COVID-19

Recovery During COVID-19

Deborah German, MD Vice President for Health Affairs and Dean, UCF College of Medicine

Many of us are feeling isolated because of COVID-19 and those feelings are especially hard for people in recovery from alcohol and drug abuse. September is National Recovery Month and in this week’s health tip, we turn to Megan Giddens, who leads Substance Use Disorder Services at UCF’s Student Health Services, on ways to support recovery during the new normal of this pandemic.

Twelve-step and other recovery programs allow people battling substance abuse to share their experience, strength and hope with each other. Traditionally, these programs relied upon in-person meetings, but many Alcoholics and Narcotics Anonymous meetings have transitioned to online via Zoom. You can find a list of in-person and online meetings here.   

Online meetings offer many benefits, especially for people new to recovery. Attending your first AA or NA meeting can be scary. Many are reluctant to walk into a room full of strangers for the first time and admit they have a problem with substance use. Attending your first meeting online from the comfort of home can decrease your anxiety.

Megan Giddens,
Substance Use Disorder Services,
UCF’s Student Health Services

Online meetings also give you the opportunity to attend multiple meetings – without having to travel across town – and find the one with an approach and membership that best fits your needs. The group Marijuana Anonymous, for example, only had in-person meetings in a few states like California. Now, with its online meetings, people from all over the country can attend and get support. Attending an online group also opens up your opportunities to find a sponsor – they don’t have to live in your same city or state. Being able to call or FaceTime your sponsor frequently – even daily — can be a huge asset in staying sober, especially in stressful times like the pandemic.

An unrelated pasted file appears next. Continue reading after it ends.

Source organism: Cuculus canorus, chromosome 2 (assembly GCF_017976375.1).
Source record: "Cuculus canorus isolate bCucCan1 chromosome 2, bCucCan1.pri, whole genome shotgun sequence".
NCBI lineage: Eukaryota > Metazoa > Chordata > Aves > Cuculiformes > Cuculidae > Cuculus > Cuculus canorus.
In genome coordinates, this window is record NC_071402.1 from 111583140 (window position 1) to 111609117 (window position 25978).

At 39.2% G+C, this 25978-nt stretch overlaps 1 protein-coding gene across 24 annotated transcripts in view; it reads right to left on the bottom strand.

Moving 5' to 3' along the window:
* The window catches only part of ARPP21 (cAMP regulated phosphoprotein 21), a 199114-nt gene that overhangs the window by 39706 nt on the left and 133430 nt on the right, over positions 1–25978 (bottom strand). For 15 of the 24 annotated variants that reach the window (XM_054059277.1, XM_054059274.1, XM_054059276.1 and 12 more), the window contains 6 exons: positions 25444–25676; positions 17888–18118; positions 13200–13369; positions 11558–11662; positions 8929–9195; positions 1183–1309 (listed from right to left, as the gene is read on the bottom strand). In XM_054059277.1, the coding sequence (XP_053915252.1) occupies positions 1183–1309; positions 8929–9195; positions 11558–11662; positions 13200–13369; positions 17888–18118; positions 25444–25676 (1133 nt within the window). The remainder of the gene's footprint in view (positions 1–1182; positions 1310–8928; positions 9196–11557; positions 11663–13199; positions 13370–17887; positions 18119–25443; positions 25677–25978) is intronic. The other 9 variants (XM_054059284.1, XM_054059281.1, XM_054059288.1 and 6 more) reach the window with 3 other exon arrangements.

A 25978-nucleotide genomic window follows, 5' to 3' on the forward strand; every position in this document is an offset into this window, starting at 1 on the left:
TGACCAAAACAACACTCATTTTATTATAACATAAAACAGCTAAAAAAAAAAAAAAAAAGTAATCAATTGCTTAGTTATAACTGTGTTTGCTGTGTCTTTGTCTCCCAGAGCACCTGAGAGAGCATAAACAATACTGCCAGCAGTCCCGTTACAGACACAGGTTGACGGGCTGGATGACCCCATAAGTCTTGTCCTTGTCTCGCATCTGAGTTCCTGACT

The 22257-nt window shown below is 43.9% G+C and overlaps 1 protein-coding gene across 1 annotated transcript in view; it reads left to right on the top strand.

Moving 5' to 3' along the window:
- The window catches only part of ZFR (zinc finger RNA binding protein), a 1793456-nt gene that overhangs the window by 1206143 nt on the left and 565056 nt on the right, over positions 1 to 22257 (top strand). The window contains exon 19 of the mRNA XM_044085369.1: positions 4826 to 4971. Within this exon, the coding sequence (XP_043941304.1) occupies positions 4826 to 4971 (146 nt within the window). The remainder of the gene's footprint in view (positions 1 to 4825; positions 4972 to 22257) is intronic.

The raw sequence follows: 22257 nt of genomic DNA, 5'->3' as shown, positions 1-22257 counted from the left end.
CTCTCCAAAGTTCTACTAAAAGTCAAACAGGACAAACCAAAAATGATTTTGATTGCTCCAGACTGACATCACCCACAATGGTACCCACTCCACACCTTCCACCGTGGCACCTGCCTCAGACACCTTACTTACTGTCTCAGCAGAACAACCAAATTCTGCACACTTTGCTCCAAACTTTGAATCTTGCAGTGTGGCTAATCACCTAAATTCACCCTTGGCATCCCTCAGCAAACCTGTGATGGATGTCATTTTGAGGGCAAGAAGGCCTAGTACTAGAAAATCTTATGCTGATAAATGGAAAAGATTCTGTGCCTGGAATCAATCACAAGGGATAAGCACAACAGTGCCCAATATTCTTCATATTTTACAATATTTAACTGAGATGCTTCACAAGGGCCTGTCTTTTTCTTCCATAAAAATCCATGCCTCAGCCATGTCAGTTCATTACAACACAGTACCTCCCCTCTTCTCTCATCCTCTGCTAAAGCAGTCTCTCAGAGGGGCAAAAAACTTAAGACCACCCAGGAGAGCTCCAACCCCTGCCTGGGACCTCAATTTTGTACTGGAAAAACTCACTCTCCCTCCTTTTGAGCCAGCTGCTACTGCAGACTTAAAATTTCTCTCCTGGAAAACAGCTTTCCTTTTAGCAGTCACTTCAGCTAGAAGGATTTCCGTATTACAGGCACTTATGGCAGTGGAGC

The social isolation that has accompanied COVID-19 is a double-edge sword for many in recovery. On the positive side, isolation can give people time to focus on their recovery, to read the Big Book of AA and other materials, to do the hard work of self-reflection. And with bars and clubs closed, there may be less opportunity to go out and party. On the downside, isolation can heighten anxiety, depression and boredom – which can be triggers to use alcohol and drugs.

So try to use your time alone wisely. Take up a hobby that you had put aside. Meditate, journal, practice mindfulness, exercise. Don’t beat yourself up because you didn’t do a full hour of workouts at the gym. Take a 10- or 20-minute walk outside. Prepare healthy foods. Talk to someone – a family member, friend, your sponsor. Keep an eye on how much social media and news you watch – especially if it adds to your anxiety. If your negative self-talk becomes excessive or you feel desperate, seek outside help. Many therapists are offering telehealth appointments.

Recovery is never an easy process. There are always ups and down, victories and defeats. This pandemic and its accompanying social distancing offer challenges but also opportunities. Stay connected. Remember that you’re not alone. Many are here to help.

As purple is the official color for collegiate recovery, we invite everyone to show your support by wearing purple on the final Friday of this month, September 25. You can also post a selfie on the 25th showcasing your support and the statement “I Support Recovery [because]…” using the tag #RecoveryUCF on social media.  

COVID-19 health tips are brought to you by UCF’s Academic Health Sciences Center (AHSC), which includes the Colleges of Health Professions and Sciences (CHPS), Medicine, Nursing and Student Health Services. 

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